Your staff likely puts a lot of miles on their cars for you, so do what you can to make sure they’re going to get where they need to be.
5. Kill a little debt for them.
This could be a big ask, but it’s worth considering, especially if you have the means or can organize enough folks to accomplish it: kill a little (or a lot of) debt for them.
Pay a monthly bill for something like their car, house, or student loan. As we approach Christmas, every little bit helps, and that chunk of change saved could go a long way in them being able to bless their family for the holidays.
6. Offer some handyman services around the home.
Some pastors are handymen, but I am not. I can hammer a nail, but that’s about it. Whether or not a pastor is Bob the Builder, he’s still Bob the Stretched Thin. Accordingly, things to fix around your pastor’s home may be stacking up.
See a yard that needs mowing? Mow it. See a fence falling down? Fix it. See the paint peeling? Paint it. The list could be limitless of ways you could help around the pastor’s house. And maybe you know or are a handyman. Get to work.Consider involving your small group or Sunday School class and host a workday at the pastor's or staff member's home. — @mhenslee Click To Tweet
Consider involving your small group or Sunday School class and host a workday at the pastor’s or staff member’s home and mow, weed-eat, edge, trim some bushes, plant some flowers, and handle some odds and ends inside the house. When you’re finished, pray over the family as you prepare to leave.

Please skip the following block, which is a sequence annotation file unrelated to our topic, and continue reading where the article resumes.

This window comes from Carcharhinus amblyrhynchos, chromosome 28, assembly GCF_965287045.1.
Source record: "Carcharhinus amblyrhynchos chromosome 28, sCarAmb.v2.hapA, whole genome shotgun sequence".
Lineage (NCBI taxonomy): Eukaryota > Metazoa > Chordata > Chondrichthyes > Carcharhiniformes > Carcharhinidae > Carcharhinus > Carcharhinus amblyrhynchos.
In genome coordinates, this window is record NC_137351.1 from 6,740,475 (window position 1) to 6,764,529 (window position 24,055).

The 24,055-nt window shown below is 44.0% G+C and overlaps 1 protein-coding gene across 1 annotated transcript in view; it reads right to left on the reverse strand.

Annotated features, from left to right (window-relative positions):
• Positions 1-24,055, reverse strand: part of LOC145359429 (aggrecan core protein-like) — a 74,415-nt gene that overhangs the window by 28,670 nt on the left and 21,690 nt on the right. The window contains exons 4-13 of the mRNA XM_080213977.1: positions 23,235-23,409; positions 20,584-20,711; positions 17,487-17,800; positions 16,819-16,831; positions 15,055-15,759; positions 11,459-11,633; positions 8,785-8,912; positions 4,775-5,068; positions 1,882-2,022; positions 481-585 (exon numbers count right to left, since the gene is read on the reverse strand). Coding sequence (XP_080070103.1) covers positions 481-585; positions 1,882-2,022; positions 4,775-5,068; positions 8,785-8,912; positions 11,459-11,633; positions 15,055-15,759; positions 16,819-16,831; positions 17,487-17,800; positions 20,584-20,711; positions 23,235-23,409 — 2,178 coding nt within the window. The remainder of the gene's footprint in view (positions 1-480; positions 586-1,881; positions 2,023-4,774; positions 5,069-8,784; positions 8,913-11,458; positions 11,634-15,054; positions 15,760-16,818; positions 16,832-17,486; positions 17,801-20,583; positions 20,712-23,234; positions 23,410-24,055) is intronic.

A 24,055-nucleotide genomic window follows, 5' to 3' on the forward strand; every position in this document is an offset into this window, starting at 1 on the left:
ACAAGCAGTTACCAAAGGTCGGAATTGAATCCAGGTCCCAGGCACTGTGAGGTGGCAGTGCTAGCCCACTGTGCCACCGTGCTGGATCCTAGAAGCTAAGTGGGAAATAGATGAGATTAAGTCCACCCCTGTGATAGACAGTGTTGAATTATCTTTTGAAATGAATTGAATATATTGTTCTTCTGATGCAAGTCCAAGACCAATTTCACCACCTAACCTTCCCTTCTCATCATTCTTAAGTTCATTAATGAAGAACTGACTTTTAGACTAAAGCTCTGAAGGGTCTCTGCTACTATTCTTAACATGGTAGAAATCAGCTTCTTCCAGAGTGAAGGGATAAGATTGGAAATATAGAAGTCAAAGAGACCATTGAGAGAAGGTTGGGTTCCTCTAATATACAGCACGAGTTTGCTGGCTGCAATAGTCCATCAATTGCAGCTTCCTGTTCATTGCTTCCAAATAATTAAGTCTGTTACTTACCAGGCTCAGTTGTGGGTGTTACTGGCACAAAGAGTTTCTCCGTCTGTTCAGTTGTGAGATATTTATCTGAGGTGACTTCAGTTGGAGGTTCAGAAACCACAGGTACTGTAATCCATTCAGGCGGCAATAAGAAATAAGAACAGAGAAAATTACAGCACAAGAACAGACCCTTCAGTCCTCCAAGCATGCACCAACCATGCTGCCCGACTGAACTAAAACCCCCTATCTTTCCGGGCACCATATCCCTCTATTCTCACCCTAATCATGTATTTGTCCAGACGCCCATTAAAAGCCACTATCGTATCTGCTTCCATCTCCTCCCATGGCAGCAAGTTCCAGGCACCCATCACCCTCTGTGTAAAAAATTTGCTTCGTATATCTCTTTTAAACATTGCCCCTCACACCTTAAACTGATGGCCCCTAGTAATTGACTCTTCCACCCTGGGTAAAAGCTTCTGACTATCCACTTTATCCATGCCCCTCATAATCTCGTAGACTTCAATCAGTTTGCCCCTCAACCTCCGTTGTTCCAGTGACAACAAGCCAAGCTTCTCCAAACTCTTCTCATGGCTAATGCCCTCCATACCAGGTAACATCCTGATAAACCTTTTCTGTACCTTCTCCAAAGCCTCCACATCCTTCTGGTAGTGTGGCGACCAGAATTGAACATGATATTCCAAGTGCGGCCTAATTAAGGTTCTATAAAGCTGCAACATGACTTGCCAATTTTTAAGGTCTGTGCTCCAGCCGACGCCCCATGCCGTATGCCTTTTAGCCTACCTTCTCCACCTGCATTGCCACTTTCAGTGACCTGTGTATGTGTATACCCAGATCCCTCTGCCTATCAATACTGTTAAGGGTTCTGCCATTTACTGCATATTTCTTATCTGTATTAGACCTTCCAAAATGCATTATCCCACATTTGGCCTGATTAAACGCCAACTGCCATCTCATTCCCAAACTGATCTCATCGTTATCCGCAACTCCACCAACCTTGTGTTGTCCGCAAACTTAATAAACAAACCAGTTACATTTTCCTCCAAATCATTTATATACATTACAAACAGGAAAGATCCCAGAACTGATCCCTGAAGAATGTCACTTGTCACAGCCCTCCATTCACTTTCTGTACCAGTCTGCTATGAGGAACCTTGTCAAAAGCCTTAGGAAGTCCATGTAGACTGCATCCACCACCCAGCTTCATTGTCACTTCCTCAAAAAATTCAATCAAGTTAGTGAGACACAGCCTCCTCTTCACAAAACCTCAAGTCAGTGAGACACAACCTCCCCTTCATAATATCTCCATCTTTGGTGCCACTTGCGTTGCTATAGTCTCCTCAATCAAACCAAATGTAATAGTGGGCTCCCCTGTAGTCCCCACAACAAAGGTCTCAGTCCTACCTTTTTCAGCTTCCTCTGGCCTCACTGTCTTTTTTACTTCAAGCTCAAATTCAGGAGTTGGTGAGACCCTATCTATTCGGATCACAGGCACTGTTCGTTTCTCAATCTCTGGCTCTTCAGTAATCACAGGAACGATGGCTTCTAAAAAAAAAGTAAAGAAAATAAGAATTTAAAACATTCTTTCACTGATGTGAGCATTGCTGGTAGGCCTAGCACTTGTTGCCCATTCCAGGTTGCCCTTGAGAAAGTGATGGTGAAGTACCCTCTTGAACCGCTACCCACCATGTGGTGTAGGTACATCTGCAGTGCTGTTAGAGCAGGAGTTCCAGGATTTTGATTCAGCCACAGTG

7. Jump aboard the meal train.
Meal trains don’t have to only be for the bereaved or sick; they can also be a great way to bless pastors’ families.
Find the best cooks in the church and organize them to feed the pastor or staff member and their families for a week or weekly in October. And don’t forget the desserts!
8. Provide some fun for their children.
We rightly think of pastors during October, but let’s not forget their families. If your pastors have kids at home, provide a fun day for them.
For example, where we live, there are multiple zoos, ballparks, movie theaters, and amusement parks. This may vary based on location—our former church was an hour away from many of those treats—but think of something fun and either offer to take them all or purchase the tickets for them to do so.
9. How about a date night?
If your pastor is married with kids, offer to cover the babysitting while they go on a date. Better yet, pay for the date, too.If your pastor is married with kids, offer to cover the babysitting while they go on a date. Better yet, pay for the date, too. — @mhenslee Click To Tweet
Date nights were hard to come by when I was in Mayhill, New Mexico, so we did many date nights “in,” and your staff members might be in the same boat.
Regardless, a gift card to a nice restaurant will go a long way in reminding your pastor that their first ministry is to their family.
10. Don’t forget the spouse.
As you (rightly) celebrate and appreciate your pastor and church staff this month, don’t forget the spouses! Make it a point to honor them (and their kids) as you honor your pastors.
With thousands upon thousands of pastors, there’s no way I could give an exhaustive list of what you could do to honor them. But I hope this helps spark some ideas.
It is an absolute joy to be a pastor. While encouraging and appreciating them throughout the year is a must, making this October one to remember (after a season we’d all rather put behind us) will help them know you care, see, and love them.
PS: Bonus idea
For me and my pastors, I asked around to find out what they love, and since they may read this, I won’t share that here and spoil the surprise. Buying some thoughtful gifts around their interests was not only fun, but budget friendly, too.